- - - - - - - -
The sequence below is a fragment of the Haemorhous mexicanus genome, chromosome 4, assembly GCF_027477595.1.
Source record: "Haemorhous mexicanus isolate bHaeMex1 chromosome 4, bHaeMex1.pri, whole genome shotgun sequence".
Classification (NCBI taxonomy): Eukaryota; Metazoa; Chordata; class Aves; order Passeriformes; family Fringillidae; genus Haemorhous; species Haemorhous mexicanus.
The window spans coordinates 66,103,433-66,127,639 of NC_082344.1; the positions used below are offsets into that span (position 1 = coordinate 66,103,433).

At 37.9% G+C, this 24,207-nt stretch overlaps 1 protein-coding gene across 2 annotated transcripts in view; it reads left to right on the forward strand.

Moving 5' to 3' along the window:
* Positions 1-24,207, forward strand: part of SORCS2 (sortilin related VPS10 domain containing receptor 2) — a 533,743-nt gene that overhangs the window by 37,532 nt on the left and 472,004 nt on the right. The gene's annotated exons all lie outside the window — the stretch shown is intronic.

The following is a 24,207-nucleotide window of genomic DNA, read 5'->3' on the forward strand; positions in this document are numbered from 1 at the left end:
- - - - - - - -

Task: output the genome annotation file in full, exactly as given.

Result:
The sequence below is a fragment of the Haemorhous mexicanus genome, chromosome 4, assembly GCF_027477595.1.
Source record: "Haemorhous mexicanus isolate bHaeMex1 chromosome 4, bHaeMex1.pri, whole genome shotgun sequence".
Classification (NCBI taxonomy): Eukaryota; Metazoa; Chordata; class Aves; order Passeriformes; family Fringillidae; genus Haemorhous; species Haemorhous mexicanus.
The window spans coordinates 66,103,433-66,127,639 of NC_082344.1; the positions used below are offsets into that span (position 1 = coordinate 66,103,433).

At 37.9% G+C, this 24,207-nt stretch overlaps 1 protein-coding gene across 2 annotated transcripts in view; it reads left to right on the forward strand.

Moving 5' to 3' along the window:
* Positions 1-24,207, forward strand: part of SORCS2 (sortilin related VPS10 domain containing receptor 2) — a 533,743-nt gene that overhangs the window by 37,532 nt on the left and 472,004 nt on the right. The gene's annotated exons all lie outside the window — the stretch shown is intronic.

The following is a 24,207-nucleotide window of genomic DNA, read 5'->3' on the forward strand; positions in this document are numbered from 1 at the left end: